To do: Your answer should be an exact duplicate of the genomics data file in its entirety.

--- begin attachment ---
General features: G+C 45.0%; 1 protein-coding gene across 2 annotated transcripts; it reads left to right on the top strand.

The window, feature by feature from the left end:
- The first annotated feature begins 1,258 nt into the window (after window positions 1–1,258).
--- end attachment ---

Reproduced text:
General features: G+C 45.0%; 1 protein-coding gene across 2 annotated transcripts; it reads left to right on the top strand.

The window, feature by feature from the left end:
- The first annotated feature begins 1,258 nt into the window (after window positions 1–1,258).